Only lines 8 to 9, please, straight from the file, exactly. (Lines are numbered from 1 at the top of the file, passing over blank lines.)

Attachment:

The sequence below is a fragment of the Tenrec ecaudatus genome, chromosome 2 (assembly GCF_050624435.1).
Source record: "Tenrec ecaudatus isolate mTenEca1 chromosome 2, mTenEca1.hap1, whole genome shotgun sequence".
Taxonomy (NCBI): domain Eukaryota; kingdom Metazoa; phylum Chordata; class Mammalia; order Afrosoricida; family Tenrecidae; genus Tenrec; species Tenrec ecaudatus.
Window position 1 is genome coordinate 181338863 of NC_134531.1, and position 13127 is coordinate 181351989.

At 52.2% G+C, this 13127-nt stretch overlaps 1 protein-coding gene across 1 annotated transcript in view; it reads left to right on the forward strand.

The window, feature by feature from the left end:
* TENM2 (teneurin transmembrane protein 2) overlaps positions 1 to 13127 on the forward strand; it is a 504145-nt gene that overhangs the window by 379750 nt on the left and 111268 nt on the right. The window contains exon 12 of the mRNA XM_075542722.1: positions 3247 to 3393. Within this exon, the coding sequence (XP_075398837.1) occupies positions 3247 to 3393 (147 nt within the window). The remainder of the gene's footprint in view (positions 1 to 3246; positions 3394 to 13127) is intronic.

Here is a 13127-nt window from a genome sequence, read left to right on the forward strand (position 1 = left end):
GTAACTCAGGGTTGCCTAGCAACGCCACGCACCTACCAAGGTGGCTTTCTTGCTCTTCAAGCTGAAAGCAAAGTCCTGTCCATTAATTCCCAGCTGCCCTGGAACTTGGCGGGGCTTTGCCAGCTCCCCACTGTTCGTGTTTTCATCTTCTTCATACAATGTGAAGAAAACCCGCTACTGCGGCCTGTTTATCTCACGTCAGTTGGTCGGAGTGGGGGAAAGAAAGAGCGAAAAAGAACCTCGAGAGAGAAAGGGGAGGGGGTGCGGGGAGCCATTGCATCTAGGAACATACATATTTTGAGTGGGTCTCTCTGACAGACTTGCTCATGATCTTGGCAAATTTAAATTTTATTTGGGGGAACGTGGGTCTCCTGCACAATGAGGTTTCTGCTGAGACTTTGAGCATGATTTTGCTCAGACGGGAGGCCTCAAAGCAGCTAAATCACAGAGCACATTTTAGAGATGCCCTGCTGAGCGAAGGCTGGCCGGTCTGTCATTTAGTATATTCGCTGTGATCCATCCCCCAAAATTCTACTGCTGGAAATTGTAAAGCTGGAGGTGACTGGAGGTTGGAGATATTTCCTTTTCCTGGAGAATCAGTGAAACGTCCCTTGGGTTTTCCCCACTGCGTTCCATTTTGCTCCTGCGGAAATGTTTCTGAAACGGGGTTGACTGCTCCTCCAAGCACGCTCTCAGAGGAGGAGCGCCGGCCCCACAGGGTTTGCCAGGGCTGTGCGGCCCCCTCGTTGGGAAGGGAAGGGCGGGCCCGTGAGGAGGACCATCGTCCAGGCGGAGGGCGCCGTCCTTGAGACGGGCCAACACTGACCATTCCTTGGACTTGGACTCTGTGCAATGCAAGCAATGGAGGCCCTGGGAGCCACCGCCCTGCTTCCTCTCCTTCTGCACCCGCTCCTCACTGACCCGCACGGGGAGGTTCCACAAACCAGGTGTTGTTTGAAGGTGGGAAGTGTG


Here is a 13127-nt window from a genome sequence, read left to right on the forward strand (position 1 = left end):
GTAACTCAGGGTTGCCTAGCAACGCCACGCACCTACCAAGGTGGCTTTCTTGCTCTTCAAGCTGAAAGCAAAGTCCTGTCCATTAATTCCCAGCTGCCCTGGAACTTGGCGGGGCTTTGCCAGCTCCCCACTGTTCGTGTTTTCATCTTCTTCATACAATGTGAAGAAAACCCGCTACTGCGGCCTGTTTATCTCACGTCAGTTGGTCGGAGTGGGGGAAAGAAAGAGCGAAAAAGAACCTCGAGAGAGAAAGGGGAGGGGGTGCGGGGAGCCATTGCATCTAGGAACATACATATTTTGAGTGGGTCTCTCTGACAGACTTGCTCATGATCTTGGCAAATTTAAATTTTATTTGGGGGAACGTGGGTCTCCTGCACAATGAGGTTTCTGCTGAGACTTTGAGCATGATTTTGCTCAGACGGGAGGCCTCAAAGCAGCTAAATCACAGAGCACATTTTAGAGATGCCCTGCTGAGCGAAGGCTGGCCGGTCTGTCATTTAGTATATTCGCTGTGATCCATCCCCCAAAATTCTACTGCTGGAAATTGTAAAGCTGGAGGTGACTGGAGGTTGGAGATATTTCCTTTTCCTGGAGAATCAGTGAAACGTCCCTTGGGTTTTCCCCACTGCGTTCCATTTTGCTCCTGCGGAAATGTTTCTGAAACGGGGTTGACTGCTCCTCCAAGCACGCTCTCAGAGGAGGAGCGCCGGCCCCACAGGGTTTGCCAGGGCTGTGCGGCCCCCTCGTTGGGAAGGGAAGGGCGGGCCCGTGAGGAGGACCATCGTCCAGGCGGAGGGCGCCGTCCTTGAGACGGGCCAACACTGACCATTCCTTGGACTTGGACTCTGTGCAATGCAAGCAATGGAGGCCCTGGGAGCCACCGCCCTGCTTCCTCTCCTTCTGCACCCGCTCCTCACTGACCCGCACGGGGAGGTTCCACAAACCAGGTGTTGTTTGAAGGTGGGAAGTGTG